ASK! about Adults
iVillage is a lifestyle website for women (like me who’s pretty hooked on it). It’s frivolous, commercial, and a downright marketing tool for the company iVillage Inc., a division of NBC Universal. Yet, the cache of information, gossip, tips and games is so immense and varied you cannot help but surf it.
As a librarian, I naturally wonder what books the library holds to rival popular lifestyle websites like iVillage. The answer is: Many books.
How to walk in high heels: The girl’s guide to everything by Camilla Morton
Call No.: 646.7008422 MOR (General collection)
Morton shares wisdom on many ‘how to’s, such as ‘How to fit everything into your handbag’, ‘How to deal with affairs of the heart’, and ‘How to impress the in-laws’. Sounds bimbo? No. The tips are practical and real, and you’ll love the wit (perhaps we laugh at ourselves for not realising something so obvious) and concise presentation. An example, Morton advises that girls should travel with two bags, a day bag and a smaller bag in it, so that you wouldn’t have to hurl an unglamorous big bag to dinners. Stuff you will need, for various important reasons she highlighted, are mobile phones, money, notebooks, keys, safety pins etc.
What’s your food sign?: How to use food clues to find lasting love by Alan R. Hirsch, M.D.
Call No.: 306.7 HIR (General Collection)
Now the author of this curious book is no mean thing. Dr. Alan R. Hirsch is a neurologist and psychiatrist, and boasts an impressive CV in his research experience. He is also the director of the Smell & Taste Treatment and Research Foundation. According to him and his research, food mirrors our love behaviour. For instance, if you like sour foods, you are someone who ”want a commitment that lasts, regardless of its quality”. If you like salty food, you are someone who wants safety and security, and seeks satisfaction for your primal drives. What about if you like sweet and spicy food? Read the book to find out.
Closet Smarts by Emily Neill
Call No.: 646.34 NEI (General Collection)
At the front cover, this book claims to show “stunning before-and afters with real women of all sizes, shapes and ages!” It’s not bluffing. You wouldn’t see images of unbelievably extra-small and suspiciously anorexic models, but real figures with cellulite, tummy and love handles. Thus, real advice on dressing up to look like a million bucks no matter what’s your shape.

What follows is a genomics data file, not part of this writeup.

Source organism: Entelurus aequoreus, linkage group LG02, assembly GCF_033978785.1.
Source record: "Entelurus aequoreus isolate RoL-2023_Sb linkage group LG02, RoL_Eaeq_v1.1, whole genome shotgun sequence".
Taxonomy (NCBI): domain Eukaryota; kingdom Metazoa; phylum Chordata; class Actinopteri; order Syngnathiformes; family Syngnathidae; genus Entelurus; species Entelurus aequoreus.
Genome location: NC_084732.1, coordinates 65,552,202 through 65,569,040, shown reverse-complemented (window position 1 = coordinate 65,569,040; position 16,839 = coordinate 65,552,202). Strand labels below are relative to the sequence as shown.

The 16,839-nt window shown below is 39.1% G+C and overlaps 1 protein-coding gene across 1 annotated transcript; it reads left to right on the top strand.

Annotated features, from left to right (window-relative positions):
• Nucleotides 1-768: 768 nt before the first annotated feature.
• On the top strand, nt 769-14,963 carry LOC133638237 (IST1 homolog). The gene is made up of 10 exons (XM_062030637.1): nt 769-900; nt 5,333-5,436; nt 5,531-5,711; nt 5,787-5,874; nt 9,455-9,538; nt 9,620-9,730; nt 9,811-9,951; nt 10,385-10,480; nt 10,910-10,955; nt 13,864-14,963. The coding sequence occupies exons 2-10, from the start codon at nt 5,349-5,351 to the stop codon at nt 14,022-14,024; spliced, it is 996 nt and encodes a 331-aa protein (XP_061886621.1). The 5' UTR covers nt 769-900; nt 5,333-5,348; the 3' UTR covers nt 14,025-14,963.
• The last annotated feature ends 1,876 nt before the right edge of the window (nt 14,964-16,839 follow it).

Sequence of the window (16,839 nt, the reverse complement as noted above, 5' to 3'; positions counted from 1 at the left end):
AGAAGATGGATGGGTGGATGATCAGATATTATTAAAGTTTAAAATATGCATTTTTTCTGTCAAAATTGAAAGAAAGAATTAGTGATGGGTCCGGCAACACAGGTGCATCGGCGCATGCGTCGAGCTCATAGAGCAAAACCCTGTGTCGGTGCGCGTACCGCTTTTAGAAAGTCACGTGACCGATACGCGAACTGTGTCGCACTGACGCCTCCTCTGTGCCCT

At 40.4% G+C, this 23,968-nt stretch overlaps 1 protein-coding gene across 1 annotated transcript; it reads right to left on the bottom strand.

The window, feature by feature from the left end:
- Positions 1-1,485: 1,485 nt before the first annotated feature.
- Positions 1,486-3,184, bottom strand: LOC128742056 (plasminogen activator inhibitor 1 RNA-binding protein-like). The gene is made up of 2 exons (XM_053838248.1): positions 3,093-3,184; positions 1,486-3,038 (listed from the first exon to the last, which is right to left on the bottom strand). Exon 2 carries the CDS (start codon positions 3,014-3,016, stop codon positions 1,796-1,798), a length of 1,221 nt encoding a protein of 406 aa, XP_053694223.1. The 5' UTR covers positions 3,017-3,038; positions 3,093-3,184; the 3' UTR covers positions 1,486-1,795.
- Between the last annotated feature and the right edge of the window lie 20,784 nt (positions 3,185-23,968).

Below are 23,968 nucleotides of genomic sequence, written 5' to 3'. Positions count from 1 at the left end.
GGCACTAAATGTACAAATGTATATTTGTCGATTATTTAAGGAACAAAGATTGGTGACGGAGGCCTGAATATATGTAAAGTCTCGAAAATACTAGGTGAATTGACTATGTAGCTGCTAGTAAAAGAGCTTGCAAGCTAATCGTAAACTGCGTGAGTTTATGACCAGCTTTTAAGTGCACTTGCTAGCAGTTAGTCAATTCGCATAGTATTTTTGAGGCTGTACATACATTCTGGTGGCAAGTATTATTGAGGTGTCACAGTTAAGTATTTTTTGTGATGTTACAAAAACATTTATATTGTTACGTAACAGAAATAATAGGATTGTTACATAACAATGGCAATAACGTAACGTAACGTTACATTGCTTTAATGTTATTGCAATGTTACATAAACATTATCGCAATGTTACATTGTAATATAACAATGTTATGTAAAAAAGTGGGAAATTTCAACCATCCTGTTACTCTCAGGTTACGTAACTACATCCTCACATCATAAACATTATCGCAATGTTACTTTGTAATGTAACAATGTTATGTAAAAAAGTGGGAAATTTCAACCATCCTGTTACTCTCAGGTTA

Blogs can be supported by organisations (like this blog) or individuals who want to share a personal view or experience. In a way, they represent the ‘wisdom of the crowd’. Here are some blogs related to health and beauty for women:
Singapore Personal Trainer – The Fitness Truth
Diana Sabrain is a Singapore trainer at PhysiqueMakeover, She shares the health news happening in Singapore and personal tips and research about slimming and eating.
The F-Word.org: Food, Fat Feminism
The author, Rachel, is a 28-year-old writer and journalist who had herself once been anorexic and bulimic. Her blog aims to be a “disorders awareness and education site that also discusses related issues of fat rights and body size acceptance.” She is ”anti-dieting, and promotes the holistic wellness-based approach known as Health at Every Size (HAES).”
Its a catchy name for the website, and the author came up with it because people told her “But you don’t look sick?” The author, Christine Miserandino from New York, certainly had been sick before. She experienced many illnesses and is a Lupus fighter. The blog is not just packed with health information. There are also articles on sick humor, book reviews, and recipes as well.
Posted by Ang Mei Jun,
Librarian, Adult & Young People’s Services
Found this question interesting? What do you think? Post your comments.
If you have a different question, please email to email@example.com of sending a comment.